POSTPONED - Peter Brötzmann / Jim White duo with special guest Jeff Parker

eremite records presents
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Zebulon

2478 N Fletcher Dr

Los Angeles, CA 90039

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eremite records presents Peter Brötzmann / Jim White duo with special guest Jeff Parker

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In the context of the political divides of postwar Europe, reed player Peter Brötzmann’s powerful, incendiary voice on his instruments resonated deeply. His self-developed technique maximizes every possibility for personal inflection on his instruments, going well past the usual limits of commonly accepted styles. In terms of volume, range, breadth of tone, vibrato, and intensity, he creates music that obliterates the rules of genre and puts the listener in new realms of discovery, vulnerability, and feeling. Brötzmann’s extensive discography shows a boundary-less collaborative spirit, & his example has ignited & energized the geographic & stylistic scenes in which he has involved himself. He has appeared on well over two hundred recordings, & performed & recorded with nearly every major figure in free jazz & improvised music of the last fifty years. As a trained & recognized visual artist Brötzmann does much of his own album artwork & has a long history of producing his own records, pre-dating the do-it-yourself aesthetic of punk rock & current trends of self-production by decades.” — Patrick Wolff Former POTUS Bill Clinton called Brötzmann “one of the greatest alive.” (2001 Oxford American Music Issue).

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Drummer Jim White is a founding member of Xyloris White & The Dirty Three. He has played drums with PJ Harvey, Cat Power, Bonnie Prince Billy, Courtney Barnett & Kurt Vile, Venom P. Stinger, Smog (Bill Callahan), Nina Nastasia, many more.

“Jim White is indie rock’s drummer of choice. Those who play with White speak of him with the ardor of religious converts.”

—Time Out New York

"White approaches the drum set as an object of fascination, as a site of mystery and delight. His movements are breathtakingly fluid. There is a dance that occurs, a pantomime, a flow, when he's behind the kit. He has strange tendencies—moving his arms in big, slow, exaggerated arcs, from over his head down to the drum, sometimes glancing up at his stick or mallet as it's poised over his head, as though marveling at the percussive act itself, the coil before the strike as much as the strike itself. There's a kind of inquiry and interrogation of the process, in the midst of that process. His torso dances. His shoulders shimmy. Sometimes he sort of clutches his left leg up and inward toward his body. He plays weird games with his unusually long sticks, not just tossing them in the air for a quick flip, but sometimes dropping one on the snare, letting it roll across the drum and picking it up with the other hand, and then doing the same with the other stick; back and forth, back and forth, as though in the midst of drumming, he were also juggling. All this strange business brings about a kind of enchanted state, a feeling that's exactly analogous to what White does sonically and rhythmically. He has a way of sort of flowing around the kit, draping his sticks on the heads almost lovingly, that can disguise the power he commands. One minute he's consummately unobtrusive, offering up a quick subtle mallet roll across the toms or a tap on the tambourine he sometimes attaches to his hi-hat, and the next he's slamming out a fervent, rapid pulse on the kick drum, or playing some sort of bastardized backbeat with conventional sticks or those bundles known as Hot Rods. In these latter moments, his playing gives off the sense of limitless power deployed almost casually, like he could go full-on Bonham if he wanted to but prefers to keep the beat aerated, stumbling, fragmented, open-ended. There are miniature controlled detonations that, to me, at least, recall the more painterly realm of free jazz, but in general, I hear very little reference to any familiar tradition in White's playing. His pulse is insistent, yet blurred, hazy, always in service to the dance his body makes, rather than the other way around. His presence in the music is all about a personal experience of rhythm, a fluid exchange between a drummer's textural and timekeeping roles.” —Hank Shteamer, Dark Forces Swing Blind Punches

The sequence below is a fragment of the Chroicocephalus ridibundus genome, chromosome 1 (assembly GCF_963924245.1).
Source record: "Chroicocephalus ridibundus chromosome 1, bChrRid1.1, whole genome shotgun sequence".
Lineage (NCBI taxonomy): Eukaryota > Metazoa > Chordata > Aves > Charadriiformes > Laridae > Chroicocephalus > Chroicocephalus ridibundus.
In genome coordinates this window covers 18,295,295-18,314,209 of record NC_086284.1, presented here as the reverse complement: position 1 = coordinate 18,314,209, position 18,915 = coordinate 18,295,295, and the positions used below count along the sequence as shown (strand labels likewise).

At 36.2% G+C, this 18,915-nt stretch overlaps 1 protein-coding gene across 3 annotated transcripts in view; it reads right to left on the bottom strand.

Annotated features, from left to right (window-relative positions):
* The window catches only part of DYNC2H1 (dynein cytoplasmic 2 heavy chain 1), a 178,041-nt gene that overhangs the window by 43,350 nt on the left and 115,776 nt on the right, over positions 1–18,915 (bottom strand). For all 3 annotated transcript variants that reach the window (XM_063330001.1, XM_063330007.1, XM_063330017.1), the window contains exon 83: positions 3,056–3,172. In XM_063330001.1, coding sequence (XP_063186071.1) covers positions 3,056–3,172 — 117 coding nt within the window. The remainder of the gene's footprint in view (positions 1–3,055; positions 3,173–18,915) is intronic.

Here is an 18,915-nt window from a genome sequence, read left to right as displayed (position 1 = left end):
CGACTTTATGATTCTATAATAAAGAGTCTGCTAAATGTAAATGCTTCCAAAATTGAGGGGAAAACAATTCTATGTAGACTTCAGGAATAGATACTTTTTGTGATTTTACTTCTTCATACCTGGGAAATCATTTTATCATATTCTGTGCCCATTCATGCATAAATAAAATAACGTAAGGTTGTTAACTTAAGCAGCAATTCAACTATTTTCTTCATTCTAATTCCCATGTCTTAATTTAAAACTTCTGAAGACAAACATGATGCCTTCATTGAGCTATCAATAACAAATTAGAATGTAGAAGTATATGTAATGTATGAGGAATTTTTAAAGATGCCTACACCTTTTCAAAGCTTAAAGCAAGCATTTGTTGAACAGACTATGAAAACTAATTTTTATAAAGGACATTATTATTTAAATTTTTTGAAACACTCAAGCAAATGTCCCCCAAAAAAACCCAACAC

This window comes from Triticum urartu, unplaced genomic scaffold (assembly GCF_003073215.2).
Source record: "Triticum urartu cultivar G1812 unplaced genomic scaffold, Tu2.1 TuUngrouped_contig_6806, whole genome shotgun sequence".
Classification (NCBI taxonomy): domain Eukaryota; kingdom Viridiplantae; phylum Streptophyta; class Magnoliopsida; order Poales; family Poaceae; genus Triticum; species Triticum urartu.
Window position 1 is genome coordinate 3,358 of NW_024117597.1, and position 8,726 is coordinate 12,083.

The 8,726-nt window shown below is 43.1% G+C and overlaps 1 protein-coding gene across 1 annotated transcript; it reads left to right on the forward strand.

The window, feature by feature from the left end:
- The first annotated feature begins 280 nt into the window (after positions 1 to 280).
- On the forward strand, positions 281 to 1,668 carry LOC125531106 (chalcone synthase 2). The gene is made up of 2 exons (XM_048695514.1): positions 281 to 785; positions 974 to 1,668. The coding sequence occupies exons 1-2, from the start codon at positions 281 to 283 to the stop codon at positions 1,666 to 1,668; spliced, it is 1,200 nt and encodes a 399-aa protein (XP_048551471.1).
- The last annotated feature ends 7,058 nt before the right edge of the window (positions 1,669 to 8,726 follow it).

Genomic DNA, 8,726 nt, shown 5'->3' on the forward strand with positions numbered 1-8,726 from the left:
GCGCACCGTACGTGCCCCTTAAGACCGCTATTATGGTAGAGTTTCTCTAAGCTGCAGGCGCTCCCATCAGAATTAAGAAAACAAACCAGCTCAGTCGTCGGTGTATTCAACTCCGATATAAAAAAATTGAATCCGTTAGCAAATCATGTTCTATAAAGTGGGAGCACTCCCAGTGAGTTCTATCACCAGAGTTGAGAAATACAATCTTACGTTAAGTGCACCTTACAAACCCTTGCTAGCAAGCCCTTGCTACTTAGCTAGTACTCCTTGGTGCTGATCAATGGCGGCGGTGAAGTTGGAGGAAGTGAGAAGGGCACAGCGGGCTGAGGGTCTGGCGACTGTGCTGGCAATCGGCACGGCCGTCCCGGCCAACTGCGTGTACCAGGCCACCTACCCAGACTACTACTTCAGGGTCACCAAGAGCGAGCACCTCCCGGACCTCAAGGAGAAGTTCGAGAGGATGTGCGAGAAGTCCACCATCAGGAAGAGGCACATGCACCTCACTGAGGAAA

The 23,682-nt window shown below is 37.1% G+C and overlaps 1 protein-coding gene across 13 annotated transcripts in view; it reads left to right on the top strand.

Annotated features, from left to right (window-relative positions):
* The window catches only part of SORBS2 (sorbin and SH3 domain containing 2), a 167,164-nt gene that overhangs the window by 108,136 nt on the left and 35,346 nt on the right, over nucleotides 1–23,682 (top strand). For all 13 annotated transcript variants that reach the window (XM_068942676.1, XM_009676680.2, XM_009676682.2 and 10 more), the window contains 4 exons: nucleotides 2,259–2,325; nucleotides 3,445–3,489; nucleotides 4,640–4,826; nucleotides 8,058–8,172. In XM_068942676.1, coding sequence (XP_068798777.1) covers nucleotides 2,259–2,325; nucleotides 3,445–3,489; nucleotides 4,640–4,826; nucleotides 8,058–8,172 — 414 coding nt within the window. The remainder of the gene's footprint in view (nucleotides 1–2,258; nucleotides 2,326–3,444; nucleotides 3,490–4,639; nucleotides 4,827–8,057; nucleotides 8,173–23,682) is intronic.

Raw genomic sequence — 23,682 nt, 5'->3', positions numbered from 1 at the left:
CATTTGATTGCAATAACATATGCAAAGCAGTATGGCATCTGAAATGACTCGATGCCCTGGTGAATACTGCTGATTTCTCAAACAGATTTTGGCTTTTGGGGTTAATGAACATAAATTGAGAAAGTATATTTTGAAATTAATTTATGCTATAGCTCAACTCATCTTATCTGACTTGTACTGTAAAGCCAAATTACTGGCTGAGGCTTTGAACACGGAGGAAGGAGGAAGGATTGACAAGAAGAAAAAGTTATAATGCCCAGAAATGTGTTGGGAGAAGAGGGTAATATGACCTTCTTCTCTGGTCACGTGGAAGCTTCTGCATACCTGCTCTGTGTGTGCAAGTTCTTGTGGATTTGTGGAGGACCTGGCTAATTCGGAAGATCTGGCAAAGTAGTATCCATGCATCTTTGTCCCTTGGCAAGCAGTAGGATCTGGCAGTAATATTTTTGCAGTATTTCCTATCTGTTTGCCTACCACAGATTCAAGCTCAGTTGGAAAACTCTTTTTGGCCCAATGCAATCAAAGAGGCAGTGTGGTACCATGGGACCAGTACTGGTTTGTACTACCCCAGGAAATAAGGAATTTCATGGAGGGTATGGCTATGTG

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Jeff Parker (b. Bridgeport, Connecticut USA, 4/4/67) is recognized as one of contemporary music’s most versatile and innovative electric guitarists and composers - creating works that exploit the contrary relationships between tradition and technology, improvisation and composition, the familiar and the abstract.

A longtime member of the influential indie band Tortoise, Parker has been an associate member of the Association for the Advancement of Creative Musicians (AACM) since 1995. A prolific bandleader and collaborator, Jeff has appeared on over 140 commercial recordings. Currently, Parker has been focusing on music production, small ensembles and solo performance.

Photo credits:

Brötzmann: Matias Corral

White: Simon Russell

Parker: Jim Newberry

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Zebulon

2478 N Fletcher Dr

Los Angeles, CA 90039

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